Last week, there was a feeling of dread in the media world. Gannett, the company that owns The Commercial Appeal, announced there would be layoffs on Friday and it wasn’t clear which of the chain’s newspapers would be affected. 

As it turned out the CA didn’t lose any journalists that day. 

That’s good news.

Local journalism is in trouble. According to a 2022 report from Northwestern University, 70 million Americans live in counties without a newspaper or with only one. Digital and nonprofit sites such as  MLK50 help, but most are young and still growing. A lack of local news can have dire consequences. Another study shows that “As Americans have shifted away from local news, turnout in state and local elections has fallen, and communities that have lost reporters have seen fewer candidates run for local office.”  Losing a newspaper can even increase the cost of governance

Think of that mega ballot in the recent Shelby County election. Many candidates ran unopposed. How well-informed did you feel as you voted? 

While MLK50 has a different mission and a different approach than the CA, we share our work with them. We want as many people as possible to see our work and see that our equity-focused approach means even better journalism. And we share some of the same goals as the CA: to inform Memphians and to monitor the city’s leadership. It’s a big job and we need all hands on deck. 

That’s especially true now as the city’s criminal justice system stands poised for transformation. On Sept. 1, Steve Mulroy becomes the new DA and Municipal Court judge Tarik Sugarmon becomes the Juvenile Court judge. County mayor Lee Harris begins his new tenure. And, an eight-year project begins for journalists. Memphians voted for change and our job is to report on whether they get what they asked for, what is working, what isn’t, what it all means. 

At MLK50, we’re already planning how best to do that. An initial step is our recent story written by staff writer Brittany Brown. During the election season, we wanted to be guided by the experts — people affected by the system or in close contact with those who are. Post-election, we still want to take that approach. So Brittany talked to the grassroots leaders who have been working to change our criminal justice system and asked them what they wanted to see in the new DA’s first year.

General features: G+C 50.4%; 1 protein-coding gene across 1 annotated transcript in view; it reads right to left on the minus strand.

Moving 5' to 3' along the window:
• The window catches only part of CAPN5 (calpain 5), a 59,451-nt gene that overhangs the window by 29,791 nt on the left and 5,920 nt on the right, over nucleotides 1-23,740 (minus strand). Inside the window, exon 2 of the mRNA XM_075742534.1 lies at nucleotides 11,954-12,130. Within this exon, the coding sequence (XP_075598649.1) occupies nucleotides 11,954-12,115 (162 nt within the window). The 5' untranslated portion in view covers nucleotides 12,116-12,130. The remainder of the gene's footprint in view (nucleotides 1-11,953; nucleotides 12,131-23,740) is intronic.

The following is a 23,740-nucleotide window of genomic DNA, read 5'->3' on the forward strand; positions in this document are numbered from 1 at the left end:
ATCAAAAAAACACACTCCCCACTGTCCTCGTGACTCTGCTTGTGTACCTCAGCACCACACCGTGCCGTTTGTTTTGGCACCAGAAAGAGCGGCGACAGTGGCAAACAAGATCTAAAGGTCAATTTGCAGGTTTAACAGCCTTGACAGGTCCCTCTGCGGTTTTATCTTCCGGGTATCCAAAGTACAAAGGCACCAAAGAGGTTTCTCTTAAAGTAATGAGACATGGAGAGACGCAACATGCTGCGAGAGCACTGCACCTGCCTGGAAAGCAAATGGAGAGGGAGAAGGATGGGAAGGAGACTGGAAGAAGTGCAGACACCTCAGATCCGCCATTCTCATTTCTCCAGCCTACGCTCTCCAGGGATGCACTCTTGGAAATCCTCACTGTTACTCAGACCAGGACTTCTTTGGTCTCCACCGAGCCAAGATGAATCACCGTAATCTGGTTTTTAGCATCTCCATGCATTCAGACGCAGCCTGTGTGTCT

We turned those conversations into what we’re calling the People’s Checklist. It’s a roadmap for us from the people on the ground, guiding us on what we should be looking for, helping us think about the questions we should be asking, reminding us what’s most relevant to our readers. 

The DA race got national attention. Now we’re on the other side; John Legend and Common have moved on. 

We want to hold leadership accountable. We want you to hold us accountable, too. Media should work for you, not against you. 

So we’re glad we didn’t lose any journalists in this latest round of layoffs in the media world. Memphians need as much (good) information as possible. We support every entity that’s trying to provide that. We consider ourselves partners in that mission. 

These days, you can’t have enough good quality news. 

Adrienne Johnson Martin is executive editor of MLK50: Justice Through Journalism. Contact her at

This story is brought to you by MLK50: Justice Through Journalism, a nonprofit newsroom focused on poverty, power and policy in Memphis. Support independent journalism by making a tax-deductible donation today. MLK50 is also supported by these generous donors.

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